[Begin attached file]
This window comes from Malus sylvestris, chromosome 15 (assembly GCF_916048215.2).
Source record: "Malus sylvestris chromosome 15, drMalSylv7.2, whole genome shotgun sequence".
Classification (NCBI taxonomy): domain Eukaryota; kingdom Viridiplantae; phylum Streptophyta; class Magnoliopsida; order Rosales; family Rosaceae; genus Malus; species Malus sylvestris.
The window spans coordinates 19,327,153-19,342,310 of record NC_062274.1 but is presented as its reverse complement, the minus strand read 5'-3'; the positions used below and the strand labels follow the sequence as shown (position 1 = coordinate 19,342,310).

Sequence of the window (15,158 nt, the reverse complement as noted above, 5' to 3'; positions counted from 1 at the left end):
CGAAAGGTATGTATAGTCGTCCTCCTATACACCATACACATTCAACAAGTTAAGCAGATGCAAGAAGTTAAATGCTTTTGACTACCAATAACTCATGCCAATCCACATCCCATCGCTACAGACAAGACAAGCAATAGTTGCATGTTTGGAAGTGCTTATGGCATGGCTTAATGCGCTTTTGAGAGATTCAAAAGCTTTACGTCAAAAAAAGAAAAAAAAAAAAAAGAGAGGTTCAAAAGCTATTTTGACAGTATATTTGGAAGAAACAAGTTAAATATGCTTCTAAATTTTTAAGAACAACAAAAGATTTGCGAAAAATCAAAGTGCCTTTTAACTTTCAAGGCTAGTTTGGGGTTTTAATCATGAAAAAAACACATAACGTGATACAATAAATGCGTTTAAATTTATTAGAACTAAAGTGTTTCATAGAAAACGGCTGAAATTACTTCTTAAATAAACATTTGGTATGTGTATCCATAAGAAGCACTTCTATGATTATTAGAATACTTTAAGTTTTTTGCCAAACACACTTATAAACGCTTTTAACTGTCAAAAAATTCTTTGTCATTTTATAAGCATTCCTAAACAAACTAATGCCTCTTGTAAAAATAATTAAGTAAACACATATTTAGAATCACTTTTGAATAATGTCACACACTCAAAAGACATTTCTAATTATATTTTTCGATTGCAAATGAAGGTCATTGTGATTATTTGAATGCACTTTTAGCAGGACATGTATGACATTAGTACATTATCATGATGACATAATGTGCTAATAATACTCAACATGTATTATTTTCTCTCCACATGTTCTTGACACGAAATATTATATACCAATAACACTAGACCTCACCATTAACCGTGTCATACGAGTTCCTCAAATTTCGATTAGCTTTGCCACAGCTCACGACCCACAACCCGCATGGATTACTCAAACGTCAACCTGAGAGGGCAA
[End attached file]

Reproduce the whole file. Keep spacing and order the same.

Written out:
This window comes from Malus sylvestris, chromosome 15 (assembly GCF_916048215.2).
Source record: "Malus sylvestris chromosome 15, drMalSylv7.2, whole genome shotgun sequence".
Classification (NCBI taxonomy): domain Eukaryota; kingdom Viridiplantae; phylum Streptophyta; class Magnoliopsida; order Rosales; family Rosaceae; genus Malus; species Malus sylvestris.
The window spans coordinates 19,327,153-19,342,310 of record NC_062274.1 but is presented as its reverse complement, the minus strand read 5'-3'; the positions used below and the strand labels follow the sequence as shown (position 1 = coordinate 19,342,310).

Sequence of the window (15,158 nt, the reverse complement as noted above, 5' to 3'; positions counted from 1 at the left end):
CGAAAGGTATGTATAGTCGTCCTCCTATACACCATACACATTCAACAAGTTAAGCAGATGCAAGAAGTTAAATGCTTTTGACTACCAATAACTCATGCCAATCCACATCCCATCGCTACAGACAAGACAAGCAATAGTTGCATGTTTGGAAGTGCTTATGGCATGGCTTAATGCGCTTTTGAGAGATTCAAAAGCTTTACGTCAAAAAAAGAAAAAAAAAAAAAAGAGAGGTTCAAAAGCTATTTTGACAGTATATTTGGAAGAAACAAGTTAAATATGCTTCTAAATTTTTAAGAACAACAAAAGATTTGCGAAAAATCAAAGTGCCTTTTAACTTTCAAGGCTAGTTTGGGGTTTTAATCATGAAAAAAACACATAACGTGATACAATAAATGCGTTTAAATTTATTAGAACTAAAGTGTTTCATAGAAAACGGCTGAAATTACTTCTTAAATAAACATTTGGTATGTGTATCCATAAGAAGCACTTCTATGATTATTAGAATACTTTAAGTTTTTTGCCAAACACACTTATAAACGCTTTTAACTGTCAAAAAATTCTTTGTCATTTTATAAGCATTCCTAAACAAACTAATGCCTCTTGTAAAAATAATTAAGTAAACACATATTTAGAATCACTTTTGAATAATGTCACACACTCAAAAGACATTTCTAATTATATTTTTCGATTGCAAATGAAGGTCATTGTGATTATTTGAATGCACTTTTAGCAGGACATGTATGACATTAGTACATTATCATGATGACATAATGTGCTAATAATACTCAACATGTATTATTTTCTCTCCACATGTTCTTGACACGAAATATTATATACCAATAACACTAGACCTCACCATTAACCGTGTCATACGAGTTCCTCAAATTTCGATTAGCTTTGCCACAGCTCACGACCCACAACCCGCATGGATTACTCAAACGTCAACCTGAGAGGGCAA